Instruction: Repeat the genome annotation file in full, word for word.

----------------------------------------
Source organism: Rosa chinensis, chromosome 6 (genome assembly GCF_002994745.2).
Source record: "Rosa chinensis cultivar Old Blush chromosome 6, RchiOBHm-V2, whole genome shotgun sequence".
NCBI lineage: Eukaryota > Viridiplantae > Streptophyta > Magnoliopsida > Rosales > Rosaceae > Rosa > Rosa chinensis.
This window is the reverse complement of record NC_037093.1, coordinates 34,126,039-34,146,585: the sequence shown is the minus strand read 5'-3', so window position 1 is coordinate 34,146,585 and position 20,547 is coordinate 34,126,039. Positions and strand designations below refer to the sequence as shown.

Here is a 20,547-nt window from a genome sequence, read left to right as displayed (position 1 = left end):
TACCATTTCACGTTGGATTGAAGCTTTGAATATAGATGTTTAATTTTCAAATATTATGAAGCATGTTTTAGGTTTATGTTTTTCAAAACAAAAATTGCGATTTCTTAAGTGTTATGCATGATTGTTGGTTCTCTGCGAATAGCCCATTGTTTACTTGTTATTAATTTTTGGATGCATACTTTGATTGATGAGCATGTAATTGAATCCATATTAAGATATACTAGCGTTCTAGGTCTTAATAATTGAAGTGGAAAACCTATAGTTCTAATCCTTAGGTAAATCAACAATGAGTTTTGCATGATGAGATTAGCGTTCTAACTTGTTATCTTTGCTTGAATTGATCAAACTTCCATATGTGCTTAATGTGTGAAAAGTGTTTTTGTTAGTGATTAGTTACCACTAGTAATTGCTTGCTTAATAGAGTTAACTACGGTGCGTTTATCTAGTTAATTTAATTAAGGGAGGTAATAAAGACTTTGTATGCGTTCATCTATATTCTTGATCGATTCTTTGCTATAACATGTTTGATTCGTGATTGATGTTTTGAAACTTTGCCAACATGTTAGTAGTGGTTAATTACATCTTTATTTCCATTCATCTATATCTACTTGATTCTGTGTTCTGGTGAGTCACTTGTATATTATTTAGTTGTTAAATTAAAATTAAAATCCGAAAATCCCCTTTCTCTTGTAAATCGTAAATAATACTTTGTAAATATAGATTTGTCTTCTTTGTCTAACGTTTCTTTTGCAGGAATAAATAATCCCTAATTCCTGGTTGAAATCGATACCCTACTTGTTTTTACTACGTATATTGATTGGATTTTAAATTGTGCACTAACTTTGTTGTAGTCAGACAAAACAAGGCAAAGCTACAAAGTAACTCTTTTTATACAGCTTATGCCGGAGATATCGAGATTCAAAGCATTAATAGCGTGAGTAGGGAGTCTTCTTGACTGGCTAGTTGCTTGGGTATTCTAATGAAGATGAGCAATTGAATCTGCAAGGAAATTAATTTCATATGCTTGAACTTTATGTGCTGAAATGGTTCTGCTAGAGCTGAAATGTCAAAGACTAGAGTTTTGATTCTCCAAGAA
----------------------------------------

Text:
Source organism: Rosa chinensis, chromosome 6 (genome assembly GCF_002994745.2).
Source record: "Rosa chinensis cultivar Old Blush chromosome 6, RchiOBHm-V2, whole genome shotgun sequence".
NCBI lineage: Eukaryota > Viridiplantae > Streptophyta > Magnoliopsida > Rosales > Rosaceae > Rosa > Rosa chinensis.
This window is the reverse complement of record NC_037093.1, coordinates 34,126,039-34,146,585: the sequence shown is the minus strand read 5'-3', so window position 1 is coordinate 34,146,585 and position 20,547 is coordinate 34,126,039. Positions and strand designations below refer to the sequence as shown.

Here is a 20,547-nt window from a genome sequence, read left to right as displayed (position 1 = left end):
TACCATTTCACGTTGGATTGAAGCTTTGAATATAGATGTTTAATTTTCAAATATTATGAAGCATGTTTTAGGTTTATGTTTTTCAAAACAAAAATTGCGATTTCTTAAGTGTTATGCATGATTGTTGGTTCTCTGCGAATAGCCCATTGTTTACTTGTTATTAATTTTTGGATGCATACTTTGATTGATGAGCATGTAATTGAATCCATATTAAGATATACTAGCGTTCTAGGTCTTAATAATTGAAGTGGAAAACCTATAGTTCTAATCCTTAGGTAAATCAACAATGAGTTTTGCATGATGAGATTAGCGTTCTAACTTGTTATCTTTGCTTGAATTGATCAAACTTCCATATGTGCTTAATGTGTGAAAAGTGTTTTTGTTAGTGATTAGTTACCACTAGTAATTGCTTGCTTAATAGAGTTAACTACGGTGCGTTTATCTAGTTAATTTAATTAAGGGAGGTAATAAAGACTTTGTATGCGTTCATCTATATTCTTGATCGATTCTTTGCTATAACATGTTTGATTCGTGATTGATGTTTTGAAACTTTGCCAACATGTTAGTAGTGGTTAATTACATCTTTATTTCCATTCATCTATATCTACTTGATTCTGTGTTCTGGTGAGTCACTTGTATATTATTTAGTTGTTAAATTAAAATTAAAATCCGAAAATCCCCTTTCTCTTGTAAATCGTAAATAATACTTTGTAAATATAGATTTGTCTTCTTTGTCTAACGTTTCTTTTGCAGGAATAAATAATCCCTAATTCCTGGTTGAAATCGATACCCTACTTGTTTTTACTACGTATATTGATTGGATTTTAAATTGTGCACTAACTTTGTTGTAGTCAGACAAAACAAGGCAAAGCTACAAAGTAACTCTTTTTATACAGCTTATGCCGGAGATATCGAGATTCAAAGCATTAATAGCGTGAGTAGGGAGTCTTCTTGACTGGCTAGTTGCTTGGGTATTCTAATGAAGATGAGCAATTGAATCTGCAAGGAAATTAATTTCATATGCTTGAACTTTATGTGCTGAAATGGTTCTGCTAGAGCTGAAATGTCAAAGACTAGAGTTTTGATTCTCCAAGAA